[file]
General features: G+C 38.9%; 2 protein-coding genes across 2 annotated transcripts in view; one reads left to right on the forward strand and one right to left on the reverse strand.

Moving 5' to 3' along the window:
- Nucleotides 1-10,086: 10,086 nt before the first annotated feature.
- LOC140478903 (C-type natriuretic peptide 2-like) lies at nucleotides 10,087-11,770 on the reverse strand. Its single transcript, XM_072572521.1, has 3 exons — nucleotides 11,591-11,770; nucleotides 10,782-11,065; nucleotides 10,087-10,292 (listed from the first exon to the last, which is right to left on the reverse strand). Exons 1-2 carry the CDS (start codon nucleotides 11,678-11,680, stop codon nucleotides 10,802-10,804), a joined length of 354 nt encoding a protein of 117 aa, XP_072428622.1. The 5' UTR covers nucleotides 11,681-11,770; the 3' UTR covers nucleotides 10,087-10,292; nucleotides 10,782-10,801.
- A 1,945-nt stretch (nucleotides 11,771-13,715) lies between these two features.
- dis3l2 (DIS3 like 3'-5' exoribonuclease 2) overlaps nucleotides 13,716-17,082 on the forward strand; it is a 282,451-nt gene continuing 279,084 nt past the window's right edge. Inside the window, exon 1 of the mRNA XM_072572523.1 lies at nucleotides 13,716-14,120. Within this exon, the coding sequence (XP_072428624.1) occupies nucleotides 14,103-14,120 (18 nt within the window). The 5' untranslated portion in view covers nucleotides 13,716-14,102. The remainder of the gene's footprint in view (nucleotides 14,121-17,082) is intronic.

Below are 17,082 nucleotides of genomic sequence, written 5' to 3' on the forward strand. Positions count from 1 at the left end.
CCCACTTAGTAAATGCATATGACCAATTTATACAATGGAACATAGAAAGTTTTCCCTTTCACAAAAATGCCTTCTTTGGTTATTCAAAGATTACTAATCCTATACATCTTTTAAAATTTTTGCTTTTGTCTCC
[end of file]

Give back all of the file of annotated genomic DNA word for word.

General features: G+C 38.9%; 2 protein-coding genes across 2 annotated transcripts in view; one reads left to right on the forward strand and one right to left on the reverse strand.

Moving 5' to 3' along the window:
- Nucleotides 1-10,086: 10,086 nt before the first annotated feature.
- LOC140478903 (C-type natriuretic peptide 2-like) lies at nucleotides 10,087-11,770 on the reverse strand. Its single transcript, XM_072572521.1, has 3 exons — nucleotides 11,591-11,770; nucleotides 10,782-11,065; nucleotides 10,087-10,292 (listed from the first exon to the last, which is right to left on the reverse strand). Exons 1-2 carry the CDS (start codon nucleotides 11,678-11,680, stop codon nucleotides 10,802-10,804), a joined length of 354 nt encoding a protein of 117 aa, XP_072428622.1. The 5' UTR covers nucleotides 11,681-11,770; the 3' UTR covers nucleotides 10,087-10,292; nucleotides 10,782-10,801.
- A 1,945-nt stretch (nucleotides 11,771-13,715) lies between these two features.
- dis3l2 (DIS3 like 3'-5' exoribonuclease 2) overlaps nucleotides 13,716-17,082 on the forward strand; it is a 282,451-nt gene continuing 279,084 nt past the window's right edge. Inside the window, exon 1 of the mRNA XM_072572523.1 lies at nucleotides 13,716-14,120. Within this exon, the coding sequence (XP_072428624.1) occupies nucleotides 14,103-14,120 (18 nt within the window). The 5' untranslated portion in view covers nucleotides 13,716-14,102. The remainder of the gene's footprint in view (nucleotides 14,121-17,082) is intronic.

Below are 17,082 nucleotides of genomic sequence, written 5' to 3' on the forward strand. Positions count from 1 at the left end.
CCCACTTAGTAAATGCATATGACCAATTTATACAATGGAACATAGAAAGTTTTCCCTTTCACAAAAATGCCTTCTTTGGTTATTCAAAGATTACTAATCCTATACATCTTTTAAAATTTTTGCTTTTGTCTCC